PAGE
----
Pricing system of natural gas varies from a region to another region. For example, the price of natural gas (i.e., LNG) exported to Japan is linked to Japan Crude Cocktail (JCC), which makes an average crude oil price imported by Japan. The pricing formula is designed to reduce a degree of variation in natural gas price. Meanwhile, the gas price in the USA and North-West Europe such as UK is determined by relationship between demand and supply in each gas market. In the other countries in continental Europe, natural gas price is linked to those of alternative fuels such as petroleum products or crude oil.

3.1.3 Coal

Confirmed coal resources were 891.5 billion tons at the end of 2013, most of which were reserved in the USA (26.6%), Russia (17.6%) and China (12.8%), respectively. Bituminous coal amounted to 403.2 billion tons. Subbituminous coal amounted to 488.3 billion tons. The advantage of coal is lesser regional concentration than oil and natural gas. Coal reserve is widely distributed over the world. Besides, according to the BP statistics in 2014, the RP ratio was 113 years, thus being considerably longer than the other energy resources such as oil.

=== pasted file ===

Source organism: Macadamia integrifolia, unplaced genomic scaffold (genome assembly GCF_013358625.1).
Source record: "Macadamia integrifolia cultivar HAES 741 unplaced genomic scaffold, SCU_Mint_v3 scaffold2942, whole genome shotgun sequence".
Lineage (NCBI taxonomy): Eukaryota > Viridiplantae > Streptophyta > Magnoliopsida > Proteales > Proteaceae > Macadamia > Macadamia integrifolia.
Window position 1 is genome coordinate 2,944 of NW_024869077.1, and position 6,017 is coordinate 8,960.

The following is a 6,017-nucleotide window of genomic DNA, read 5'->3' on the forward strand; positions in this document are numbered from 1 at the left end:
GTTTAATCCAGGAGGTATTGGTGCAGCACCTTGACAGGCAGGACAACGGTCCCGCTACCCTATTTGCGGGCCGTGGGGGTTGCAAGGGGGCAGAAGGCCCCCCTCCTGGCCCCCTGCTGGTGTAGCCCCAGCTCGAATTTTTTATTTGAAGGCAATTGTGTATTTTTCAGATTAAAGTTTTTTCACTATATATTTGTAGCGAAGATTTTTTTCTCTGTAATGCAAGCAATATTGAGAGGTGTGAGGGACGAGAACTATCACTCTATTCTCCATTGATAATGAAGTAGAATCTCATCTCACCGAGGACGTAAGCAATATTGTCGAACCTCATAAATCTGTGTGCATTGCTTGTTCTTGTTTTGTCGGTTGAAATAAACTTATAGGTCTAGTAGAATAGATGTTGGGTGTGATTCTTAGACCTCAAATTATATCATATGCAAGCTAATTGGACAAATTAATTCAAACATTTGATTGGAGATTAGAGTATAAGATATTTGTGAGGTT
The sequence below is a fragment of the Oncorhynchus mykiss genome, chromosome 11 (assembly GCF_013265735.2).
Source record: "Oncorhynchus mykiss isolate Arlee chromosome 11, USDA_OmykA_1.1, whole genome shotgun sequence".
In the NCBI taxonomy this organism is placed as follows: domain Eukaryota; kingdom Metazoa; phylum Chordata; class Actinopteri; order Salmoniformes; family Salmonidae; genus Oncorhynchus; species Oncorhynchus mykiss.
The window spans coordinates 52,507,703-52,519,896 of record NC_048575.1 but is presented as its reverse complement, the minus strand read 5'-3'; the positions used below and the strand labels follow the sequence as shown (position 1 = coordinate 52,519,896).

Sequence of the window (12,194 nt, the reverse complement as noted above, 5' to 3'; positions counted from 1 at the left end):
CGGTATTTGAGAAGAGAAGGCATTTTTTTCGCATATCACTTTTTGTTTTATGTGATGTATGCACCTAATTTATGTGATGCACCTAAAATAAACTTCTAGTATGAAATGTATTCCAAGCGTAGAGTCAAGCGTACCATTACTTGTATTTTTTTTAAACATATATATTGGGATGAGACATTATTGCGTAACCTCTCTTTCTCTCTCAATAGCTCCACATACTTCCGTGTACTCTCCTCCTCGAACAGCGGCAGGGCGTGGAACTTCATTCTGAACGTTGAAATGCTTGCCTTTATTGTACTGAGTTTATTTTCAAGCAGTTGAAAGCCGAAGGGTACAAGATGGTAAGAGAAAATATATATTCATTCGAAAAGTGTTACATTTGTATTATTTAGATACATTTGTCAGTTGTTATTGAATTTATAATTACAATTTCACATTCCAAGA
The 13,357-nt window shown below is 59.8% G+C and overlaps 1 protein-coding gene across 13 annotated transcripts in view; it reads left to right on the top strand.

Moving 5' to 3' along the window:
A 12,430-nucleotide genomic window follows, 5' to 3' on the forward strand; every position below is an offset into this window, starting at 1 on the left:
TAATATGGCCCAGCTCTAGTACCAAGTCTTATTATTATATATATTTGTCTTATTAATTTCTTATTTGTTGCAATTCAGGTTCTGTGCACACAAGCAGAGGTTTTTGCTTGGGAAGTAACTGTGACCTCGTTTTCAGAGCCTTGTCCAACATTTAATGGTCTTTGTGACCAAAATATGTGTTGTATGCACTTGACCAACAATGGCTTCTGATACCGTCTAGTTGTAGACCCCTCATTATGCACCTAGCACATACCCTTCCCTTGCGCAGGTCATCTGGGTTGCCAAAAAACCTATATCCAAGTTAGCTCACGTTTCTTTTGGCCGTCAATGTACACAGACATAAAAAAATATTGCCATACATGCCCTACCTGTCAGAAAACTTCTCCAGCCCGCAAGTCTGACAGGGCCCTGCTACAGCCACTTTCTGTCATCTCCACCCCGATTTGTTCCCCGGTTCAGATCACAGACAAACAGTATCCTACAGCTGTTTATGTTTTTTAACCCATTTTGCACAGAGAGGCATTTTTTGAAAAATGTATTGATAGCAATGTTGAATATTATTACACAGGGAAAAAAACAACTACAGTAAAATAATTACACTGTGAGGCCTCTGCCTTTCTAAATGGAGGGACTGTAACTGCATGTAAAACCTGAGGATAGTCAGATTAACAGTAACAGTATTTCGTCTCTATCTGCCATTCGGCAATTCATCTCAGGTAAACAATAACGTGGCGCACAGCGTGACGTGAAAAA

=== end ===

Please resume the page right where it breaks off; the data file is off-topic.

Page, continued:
World coal production in 2013 was estimated as 7.896 billion tons. Among the total coal production in 2013, the sum of China (47%) with the USA (13%) indicated more than half of the total sum, followed by Australia, Indonesia, India, and Russia, whose production sum became 84% of the total coal production.

China has been increasing coal production since 2001 in order to cope with rapidly expanding domestic energy consumption that is mainly used for electricity generation. In the USA, coal has long been positioned as an important energy resource, followed by oil. The coal-fired power generation had more than 50% share of electricity generation until early 2000s. However, because of increased social consciousness on various air pollution problems and increased natural gas generation, the number of coal-fired power plants has gradually decreased so that the share of electricity generation became approximately 43% by 2013 in the USA. Another rationale for explaining the share decrease was because of a large price decrease in natural gas, caused by the recent development of shale gas. The decrease in coal-fired power generation reduced the consumption and production of coal.